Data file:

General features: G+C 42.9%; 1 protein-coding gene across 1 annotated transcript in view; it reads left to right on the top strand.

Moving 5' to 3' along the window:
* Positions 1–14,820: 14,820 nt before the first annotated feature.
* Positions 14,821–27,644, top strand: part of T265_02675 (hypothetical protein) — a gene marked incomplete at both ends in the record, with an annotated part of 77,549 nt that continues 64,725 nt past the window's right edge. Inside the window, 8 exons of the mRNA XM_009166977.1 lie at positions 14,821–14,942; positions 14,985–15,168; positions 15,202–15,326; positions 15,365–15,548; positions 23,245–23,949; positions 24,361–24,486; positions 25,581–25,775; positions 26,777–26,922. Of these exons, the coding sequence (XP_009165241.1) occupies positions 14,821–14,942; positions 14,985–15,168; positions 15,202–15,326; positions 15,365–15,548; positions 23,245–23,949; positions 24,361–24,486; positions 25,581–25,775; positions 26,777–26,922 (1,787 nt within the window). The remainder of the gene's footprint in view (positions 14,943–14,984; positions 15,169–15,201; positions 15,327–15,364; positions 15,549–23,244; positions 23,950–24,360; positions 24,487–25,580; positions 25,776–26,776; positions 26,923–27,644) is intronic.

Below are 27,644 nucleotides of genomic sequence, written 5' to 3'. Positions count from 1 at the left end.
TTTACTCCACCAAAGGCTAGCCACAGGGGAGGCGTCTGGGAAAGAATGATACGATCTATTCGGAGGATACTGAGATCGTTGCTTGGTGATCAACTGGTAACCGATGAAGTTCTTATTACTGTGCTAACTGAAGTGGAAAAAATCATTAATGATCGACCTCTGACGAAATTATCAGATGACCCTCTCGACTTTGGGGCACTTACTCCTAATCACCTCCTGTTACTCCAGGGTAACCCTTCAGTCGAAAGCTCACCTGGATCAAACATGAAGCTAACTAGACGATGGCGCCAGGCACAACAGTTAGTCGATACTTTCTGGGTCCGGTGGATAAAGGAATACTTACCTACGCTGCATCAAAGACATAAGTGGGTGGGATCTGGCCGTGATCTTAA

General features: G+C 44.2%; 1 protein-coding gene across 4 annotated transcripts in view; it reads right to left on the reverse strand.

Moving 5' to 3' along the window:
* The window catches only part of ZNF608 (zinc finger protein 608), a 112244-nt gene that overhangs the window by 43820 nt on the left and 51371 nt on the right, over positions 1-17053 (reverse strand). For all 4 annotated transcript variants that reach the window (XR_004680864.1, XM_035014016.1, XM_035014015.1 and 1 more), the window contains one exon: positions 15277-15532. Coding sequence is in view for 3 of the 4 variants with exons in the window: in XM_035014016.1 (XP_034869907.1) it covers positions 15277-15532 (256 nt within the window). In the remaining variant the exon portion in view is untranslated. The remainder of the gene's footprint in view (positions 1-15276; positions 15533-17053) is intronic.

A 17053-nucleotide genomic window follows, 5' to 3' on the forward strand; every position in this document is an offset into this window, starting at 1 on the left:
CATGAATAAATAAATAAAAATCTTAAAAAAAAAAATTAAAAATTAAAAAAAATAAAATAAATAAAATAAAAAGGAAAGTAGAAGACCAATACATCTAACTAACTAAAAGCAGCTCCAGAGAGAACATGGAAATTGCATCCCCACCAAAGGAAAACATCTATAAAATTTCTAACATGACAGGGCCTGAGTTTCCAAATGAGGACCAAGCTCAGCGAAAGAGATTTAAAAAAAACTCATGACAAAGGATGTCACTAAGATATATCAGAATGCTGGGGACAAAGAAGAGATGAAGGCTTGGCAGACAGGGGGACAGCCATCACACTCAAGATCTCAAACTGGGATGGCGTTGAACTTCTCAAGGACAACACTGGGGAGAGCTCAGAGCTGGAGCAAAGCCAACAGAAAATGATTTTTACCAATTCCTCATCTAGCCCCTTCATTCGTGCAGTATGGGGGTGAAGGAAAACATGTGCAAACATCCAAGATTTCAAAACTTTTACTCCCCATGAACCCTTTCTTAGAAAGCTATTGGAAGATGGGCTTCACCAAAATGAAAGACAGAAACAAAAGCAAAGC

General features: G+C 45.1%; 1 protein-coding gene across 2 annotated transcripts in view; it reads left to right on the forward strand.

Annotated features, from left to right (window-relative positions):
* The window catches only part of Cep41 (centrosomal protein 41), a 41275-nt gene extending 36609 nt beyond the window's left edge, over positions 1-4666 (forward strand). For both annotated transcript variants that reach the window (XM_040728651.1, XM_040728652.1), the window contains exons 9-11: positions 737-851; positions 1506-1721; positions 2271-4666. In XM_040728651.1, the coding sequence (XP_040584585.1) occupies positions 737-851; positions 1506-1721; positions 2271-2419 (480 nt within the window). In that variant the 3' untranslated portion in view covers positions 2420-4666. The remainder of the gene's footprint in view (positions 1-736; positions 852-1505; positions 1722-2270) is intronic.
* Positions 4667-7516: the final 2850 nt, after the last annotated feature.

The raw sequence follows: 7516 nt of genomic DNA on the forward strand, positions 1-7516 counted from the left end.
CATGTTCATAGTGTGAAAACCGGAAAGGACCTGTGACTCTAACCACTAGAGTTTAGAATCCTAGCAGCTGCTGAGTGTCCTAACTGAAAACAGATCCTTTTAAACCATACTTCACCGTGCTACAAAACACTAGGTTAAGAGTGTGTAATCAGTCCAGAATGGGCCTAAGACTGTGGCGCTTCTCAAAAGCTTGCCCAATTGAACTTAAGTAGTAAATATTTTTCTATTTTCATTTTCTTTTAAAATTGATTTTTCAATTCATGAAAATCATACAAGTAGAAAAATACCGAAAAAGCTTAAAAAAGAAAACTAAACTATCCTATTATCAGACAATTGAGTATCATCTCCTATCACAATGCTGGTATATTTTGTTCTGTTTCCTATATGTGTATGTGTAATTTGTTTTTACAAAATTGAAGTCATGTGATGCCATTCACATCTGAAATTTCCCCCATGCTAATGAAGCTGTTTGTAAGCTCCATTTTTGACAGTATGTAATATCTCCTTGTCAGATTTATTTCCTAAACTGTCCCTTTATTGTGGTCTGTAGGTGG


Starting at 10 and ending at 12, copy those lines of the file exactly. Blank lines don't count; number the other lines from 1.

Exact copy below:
A 17053-nucleotide genomic window follows, 5' to 3' on the forward strand; every position in this document is an offset into this window, starting at 1 on the left:
CATGAATAAATAAATAAAAATCTTAAAAAAAAAAATTAAAAATTAAAAAAAATAAAATAAATAAAATAAAAAGGAAAGTAGAAGACCAATACATCTAACTAACTAAAAGCAGCTCCAGAGAGAACATGGAAATTGCATCCCCACCAAAGGAAAACATCTATAAAATTTCTAACATGACAGGGCCTGAGTTTCCAAATGAGGACCAAGCTCAGCGAAAGAGATTTAAAAAAAACTCATGACAAAGGATGTCACTAAGATATATCAGAATGCTGGGGACAAAGAAGAGATGAAGGCTTGGCAGACAGGGGGACAGCCATCACACTCAAGATCTCAAACTGGGATGGCGTTGAACTTCTCAAGGACAACACTGGGGAGAGCTCAGAGCTGGAGCAAAGCCAACAGAAAATGATTTTTACCAATTCCTCATCTAGCCCCTTCATTCGTGCAGTATGGGGGTGAAGGAAAACATGTGCAAACATCCAAGATTTCAAAACTTTTACTCCCCATGAACCCTTTCTTAGAAAGCTATTGGAAGATGGGCTTCACCAAAATGAAAGACAGAAACAAAAGCAAAGC

General features: G+C 45.1%; 1 protein-coding gene across 2 annotated transcripts in view; it reads left to right on the forward strand.